I've had an HTC Desire HD with HTC Sense for about a year and I'm quite happy, except for the battery life. After upgrading to the latest version, it lasts about 24 hours with moderate/low usage.

I was wondering 2 things:

  • If I root it, will i gain some significant battery life?

  • After a phone is rooted, can it later be returned to the factory state?

I dont know much about rooting.

  • Your phone is most probably not running Android 3.0, as it was released only for tablets. Please check your settings if you'd like to figure out what version you are actually running (Settings->About Phone). Also, 24 hours of battery life is about typical for smartphones nowadays. What are you looking to get from the battery? May 29, 2012 at 12:53
  • Android version is 2.3.5, but the version of HTC sense is 3.0, which kinda resembles the way it works on tablets May 29, 2012 at 13:01
  • Depends on what you do with the root. You can underclock and get dramatically better battery life. May 29, 2012 at 16:39
  • @eldarerathis 24 hours is what I would expect with high usage. Moderate usage on my phone (An hour continuous at lunch, games while waiting for the train to/from work, and using it as my alarm clock, but rarely using it as a phone to talk on) gives me on average about 50 hours with Android 2.1 - you should probably also check that you don't have a runaway app that's draining some of the battery if that's what you expect to be average...
    – Izkata
    May 29, 2012 at 18:06
  • @Izkata: The Galaxy Nexus averages somewhere between 3.5 - 5 hours of screen on time for one charge. 24 hours or so is very typical of today's high-end smartphones, especially ones with larger screens and 4G networking. Based on the fact that you have Android 2.1 I'm going to guess your phone is not 4G capable and probably has lower screen/processor specs than, for example, a GNex. My typical usage could probably run for closer to 36-40 hours without charging, but I don't see a reason not to simply plug it in every night, anyway. May 29, 2012 at 18:41

3 Answers 3


The only way rooting can gain you battery time is if you can uninstall an app that's using a lot of power, and which you can't uninstall without rooting (i.e. it's something that shipped with the device). I don't know what is on your device, but judging from what I've seen on my Droid 3, there's not likely to be any noticeable change in battery life. On the plus side, if you root the device, you'll have the option to get rid of any junk that was pre-installed and thereby not have to see all the update notices for stuff that you'll never use and which wants more and more permissions with every update.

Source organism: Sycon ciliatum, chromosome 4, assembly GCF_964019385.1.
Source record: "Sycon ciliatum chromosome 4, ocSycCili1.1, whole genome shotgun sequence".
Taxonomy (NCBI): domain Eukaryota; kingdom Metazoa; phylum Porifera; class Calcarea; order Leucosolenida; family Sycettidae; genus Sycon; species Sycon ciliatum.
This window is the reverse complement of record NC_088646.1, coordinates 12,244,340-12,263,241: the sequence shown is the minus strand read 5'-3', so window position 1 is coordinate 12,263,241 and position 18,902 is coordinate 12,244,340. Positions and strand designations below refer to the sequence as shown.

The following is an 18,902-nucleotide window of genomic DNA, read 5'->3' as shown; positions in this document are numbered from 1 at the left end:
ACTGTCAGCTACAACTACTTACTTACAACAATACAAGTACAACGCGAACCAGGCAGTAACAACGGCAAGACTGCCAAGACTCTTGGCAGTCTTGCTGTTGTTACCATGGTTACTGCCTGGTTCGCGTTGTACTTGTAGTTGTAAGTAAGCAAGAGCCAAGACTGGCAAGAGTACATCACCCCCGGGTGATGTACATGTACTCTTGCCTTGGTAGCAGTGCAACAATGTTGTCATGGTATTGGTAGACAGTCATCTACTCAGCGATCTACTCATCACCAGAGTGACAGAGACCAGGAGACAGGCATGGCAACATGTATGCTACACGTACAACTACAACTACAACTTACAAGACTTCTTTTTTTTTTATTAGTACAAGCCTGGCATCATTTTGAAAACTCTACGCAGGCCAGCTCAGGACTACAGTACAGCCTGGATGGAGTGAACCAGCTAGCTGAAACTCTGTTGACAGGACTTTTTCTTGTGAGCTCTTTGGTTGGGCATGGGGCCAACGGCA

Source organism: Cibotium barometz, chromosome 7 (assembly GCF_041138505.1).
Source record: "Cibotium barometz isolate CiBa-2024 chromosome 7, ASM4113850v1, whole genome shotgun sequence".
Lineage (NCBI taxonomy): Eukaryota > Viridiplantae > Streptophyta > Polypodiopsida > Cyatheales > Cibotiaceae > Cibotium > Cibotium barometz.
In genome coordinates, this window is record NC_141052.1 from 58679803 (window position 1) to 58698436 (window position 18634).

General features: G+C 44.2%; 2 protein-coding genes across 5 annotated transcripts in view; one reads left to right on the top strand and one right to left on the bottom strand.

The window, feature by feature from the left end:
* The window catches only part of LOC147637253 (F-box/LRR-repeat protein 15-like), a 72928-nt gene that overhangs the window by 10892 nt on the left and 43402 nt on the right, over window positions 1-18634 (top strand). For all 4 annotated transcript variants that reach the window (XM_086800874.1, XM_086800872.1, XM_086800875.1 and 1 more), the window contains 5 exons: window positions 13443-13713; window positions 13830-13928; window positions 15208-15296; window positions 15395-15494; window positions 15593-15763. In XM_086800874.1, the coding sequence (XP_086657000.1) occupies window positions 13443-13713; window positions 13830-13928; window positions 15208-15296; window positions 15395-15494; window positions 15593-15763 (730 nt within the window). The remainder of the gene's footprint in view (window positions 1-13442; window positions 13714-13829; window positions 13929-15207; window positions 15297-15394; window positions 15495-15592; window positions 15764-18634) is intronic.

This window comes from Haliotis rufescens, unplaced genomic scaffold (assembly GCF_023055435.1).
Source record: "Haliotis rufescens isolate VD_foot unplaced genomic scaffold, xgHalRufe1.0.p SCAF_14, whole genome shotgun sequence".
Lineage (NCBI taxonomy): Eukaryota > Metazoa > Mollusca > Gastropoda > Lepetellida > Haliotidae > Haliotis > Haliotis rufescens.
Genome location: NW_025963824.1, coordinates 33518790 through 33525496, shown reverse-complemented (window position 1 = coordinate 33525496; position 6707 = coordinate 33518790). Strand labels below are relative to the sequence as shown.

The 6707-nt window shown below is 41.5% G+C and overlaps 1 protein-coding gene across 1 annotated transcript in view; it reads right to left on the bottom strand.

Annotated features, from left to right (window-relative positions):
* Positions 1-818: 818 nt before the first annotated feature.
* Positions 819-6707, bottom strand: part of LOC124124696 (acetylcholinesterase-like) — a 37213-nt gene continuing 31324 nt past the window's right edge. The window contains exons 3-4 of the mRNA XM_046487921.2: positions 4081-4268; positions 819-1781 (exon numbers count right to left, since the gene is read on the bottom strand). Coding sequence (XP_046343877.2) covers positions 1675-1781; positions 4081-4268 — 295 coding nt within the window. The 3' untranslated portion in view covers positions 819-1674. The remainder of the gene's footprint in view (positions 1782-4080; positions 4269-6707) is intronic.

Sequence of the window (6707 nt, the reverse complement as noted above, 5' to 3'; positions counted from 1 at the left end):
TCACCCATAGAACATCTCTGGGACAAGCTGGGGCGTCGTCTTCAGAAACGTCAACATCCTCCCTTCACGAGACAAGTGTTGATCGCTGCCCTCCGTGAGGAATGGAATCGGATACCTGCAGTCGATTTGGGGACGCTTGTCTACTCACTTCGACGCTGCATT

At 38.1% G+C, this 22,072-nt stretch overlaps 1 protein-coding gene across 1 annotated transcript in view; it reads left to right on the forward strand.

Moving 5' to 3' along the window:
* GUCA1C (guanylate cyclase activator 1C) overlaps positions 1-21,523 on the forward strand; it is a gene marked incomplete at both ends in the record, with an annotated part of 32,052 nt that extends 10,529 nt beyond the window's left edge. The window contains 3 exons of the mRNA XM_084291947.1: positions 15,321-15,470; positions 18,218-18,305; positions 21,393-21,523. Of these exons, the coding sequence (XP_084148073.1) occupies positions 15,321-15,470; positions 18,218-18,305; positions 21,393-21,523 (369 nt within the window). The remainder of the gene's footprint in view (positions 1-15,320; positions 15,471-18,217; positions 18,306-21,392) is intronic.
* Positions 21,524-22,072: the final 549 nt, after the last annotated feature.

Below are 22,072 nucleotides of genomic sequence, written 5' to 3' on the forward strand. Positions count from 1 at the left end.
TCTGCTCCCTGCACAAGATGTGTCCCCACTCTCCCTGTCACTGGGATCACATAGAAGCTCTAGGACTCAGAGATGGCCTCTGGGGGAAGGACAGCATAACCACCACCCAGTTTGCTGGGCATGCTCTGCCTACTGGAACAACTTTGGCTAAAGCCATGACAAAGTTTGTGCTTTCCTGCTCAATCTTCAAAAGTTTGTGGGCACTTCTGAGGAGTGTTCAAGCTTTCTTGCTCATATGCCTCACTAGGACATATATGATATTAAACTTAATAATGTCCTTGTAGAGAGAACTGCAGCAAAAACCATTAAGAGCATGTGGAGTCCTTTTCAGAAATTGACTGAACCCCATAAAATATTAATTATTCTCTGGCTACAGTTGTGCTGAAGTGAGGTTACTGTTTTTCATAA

• 6
    If you are just rooting (not flashing a custom OS), it is usually better to freeze the problem apps than removing. If the carrier/manufacturer releases an update for the device they check for these apps and if missing will fail to update.
    – Dylan Yaga
    May 29, 2012 at 12:44
  • Well, in the battery reports, none of the trash apps are on the top of the battery usage, so I guess I wont be getting any real advantage if I root. May 29, 2012 at 13:03
  • 1
    @jlehenbauer 's answer below is more accurate. You will save battery life by reducing the clock speed and voltages and if possible also reducing the no. of actively functional cores in newer multi-core processors. All that can only be achieved by rooting and then using a kernel that supports these features.
    – Sparx
    May 29, 2012 at 16:37
  • @Dbugger Not completely true - some apps will hold a wakelock and prevent the CPU from sleeping. Those won't show up in the battery usage list since they're not actually doing anything during that time. Finding those ones is in my experience quite difficult...
    – Izkata
    May 29, 2012 at 18:08
  • @Michael - I think you're forgetting the possibility to reduce the CPU clock frequency which can help battery life. Also, surely "Android System", "Android OS" and others could be tweaked in the custom ROM to improve life further?
    – Dan W
    Apr 7, 2013 at 12:47

If you choose to root your phone, there are several options as far as installing custom ROMs and/or custom kernels. Some of these allow you change the clock speed of your processor, the governor controlling the processor, and so on, which can all positively (or negatively) affect battery life. If you are already rooted, ROM Toolbox gives some nice options as far as system manipulation that can help with battery life.

Juice Defender Ultimate also has some pretty cool options if you're root.


rooting android saves up to 25% of battery compared to factory state.

I would suggest you use Kingo Android Root & framaroot.

  • Rooting has nothing to do with battery, root is equivalent of Administrator on Windows that has the privilege to do system wide changes. Bearing that in mind, can install custom kernels, apps that claim to "squeeze extra juice" from battery etc, with custom CPU governers etc, but really, from the viewpoint of root, your answer looks vague, why 25%, where did you get that from? What's Kingo Android Root? What's framaroot? A linky or two would help with a brief summary of how to use it.
    – t0mm13b
    Feb 28, 2014 at 14:51
  • 83.4% of all statistics are made up. In other words, cite your source.
    – ale
    Feb 28, 2014 at 15:19

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